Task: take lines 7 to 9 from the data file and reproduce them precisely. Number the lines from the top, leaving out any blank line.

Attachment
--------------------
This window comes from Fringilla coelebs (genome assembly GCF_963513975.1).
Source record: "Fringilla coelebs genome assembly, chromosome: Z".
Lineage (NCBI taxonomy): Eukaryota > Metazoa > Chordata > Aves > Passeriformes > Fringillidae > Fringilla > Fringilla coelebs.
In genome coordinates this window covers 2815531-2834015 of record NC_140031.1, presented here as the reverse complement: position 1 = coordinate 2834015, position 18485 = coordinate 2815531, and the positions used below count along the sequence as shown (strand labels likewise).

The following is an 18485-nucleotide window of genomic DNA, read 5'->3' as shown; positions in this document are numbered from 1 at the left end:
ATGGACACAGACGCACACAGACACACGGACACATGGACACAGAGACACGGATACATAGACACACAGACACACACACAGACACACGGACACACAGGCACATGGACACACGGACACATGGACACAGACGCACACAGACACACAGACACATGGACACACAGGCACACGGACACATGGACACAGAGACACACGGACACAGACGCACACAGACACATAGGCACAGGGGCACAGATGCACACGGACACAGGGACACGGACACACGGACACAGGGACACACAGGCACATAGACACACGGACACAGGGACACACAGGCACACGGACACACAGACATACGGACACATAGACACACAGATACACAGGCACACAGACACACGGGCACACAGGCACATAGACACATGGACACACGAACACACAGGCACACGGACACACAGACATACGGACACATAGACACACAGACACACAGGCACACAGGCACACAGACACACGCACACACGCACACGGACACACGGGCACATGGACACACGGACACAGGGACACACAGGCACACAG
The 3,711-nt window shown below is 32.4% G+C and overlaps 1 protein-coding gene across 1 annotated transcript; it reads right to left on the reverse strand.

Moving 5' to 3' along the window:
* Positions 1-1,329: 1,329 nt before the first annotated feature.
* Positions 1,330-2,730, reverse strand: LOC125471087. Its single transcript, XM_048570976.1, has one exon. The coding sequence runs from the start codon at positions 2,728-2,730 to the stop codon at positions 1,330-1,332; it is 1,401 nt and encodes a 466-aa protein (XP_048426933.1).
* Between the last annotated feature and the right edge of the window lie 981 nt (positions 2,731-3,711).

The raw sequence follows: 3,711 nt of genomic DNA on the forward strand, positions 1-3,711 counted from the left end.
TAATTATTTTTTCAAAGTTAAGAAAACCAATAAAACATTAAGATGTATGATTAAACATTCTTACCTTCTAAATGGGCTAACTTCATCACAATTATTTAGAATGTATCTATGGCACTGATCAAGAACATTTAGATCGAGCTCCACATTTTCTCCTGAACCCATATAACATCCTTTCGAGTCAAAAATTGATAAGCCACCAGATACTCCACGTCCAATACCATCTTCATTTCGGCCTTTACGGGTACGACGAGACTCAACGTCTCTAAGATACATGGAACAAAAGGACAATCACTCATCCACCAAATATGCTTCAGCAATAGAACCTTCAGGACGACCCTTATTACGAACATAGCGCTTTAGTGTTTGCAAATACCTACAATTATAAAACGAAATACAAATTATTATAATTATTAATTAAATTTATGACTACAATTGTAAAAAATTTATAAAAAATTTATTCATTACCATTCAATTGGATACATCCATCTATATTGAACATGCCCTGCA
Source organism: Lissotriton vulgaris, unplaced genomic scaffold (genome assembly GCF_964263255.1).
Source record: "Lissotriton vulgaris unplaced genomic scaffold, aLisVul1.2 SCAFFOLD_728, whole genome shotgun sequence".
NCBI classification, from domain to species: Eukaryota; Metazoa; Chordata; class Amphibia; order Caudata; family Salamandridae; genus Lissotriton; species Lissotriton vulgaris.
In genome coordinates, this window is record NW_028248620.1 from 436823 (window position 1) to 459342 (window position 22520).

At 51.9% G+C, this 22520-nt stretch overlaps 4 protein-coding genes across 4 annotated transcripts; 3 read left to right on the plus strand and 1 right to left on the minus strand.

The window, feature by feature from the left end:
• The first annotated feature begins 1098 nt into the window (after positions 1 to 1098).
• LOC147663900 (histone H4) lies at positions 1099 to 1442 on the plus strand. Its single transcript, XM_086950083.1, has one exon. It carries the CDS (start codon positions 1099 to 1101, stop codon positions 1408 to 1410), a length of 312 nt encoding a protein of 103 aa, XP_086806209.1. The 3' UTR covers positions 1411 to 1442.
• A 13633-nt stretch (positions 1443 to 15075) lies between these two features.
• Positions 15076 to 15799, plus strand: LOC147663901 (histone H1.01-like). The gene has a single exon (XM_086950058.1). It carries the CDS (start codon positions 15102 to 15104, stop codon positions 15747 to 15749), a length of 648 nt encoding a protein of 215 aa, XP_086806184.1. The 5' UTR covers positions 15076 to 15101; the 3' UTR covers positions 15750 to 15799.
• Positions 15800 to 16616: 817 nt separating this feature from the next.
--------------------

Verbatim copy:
The 3,711-nt window shown below is 32.4% G+C and overlaps 1 protein-coding gene across 1 annotated transcript; it reads right to left on the reverse strand.

Moving 5' to 3' along the window:
* Positions 1-1,329: 1,329 nt before the first annotated feature.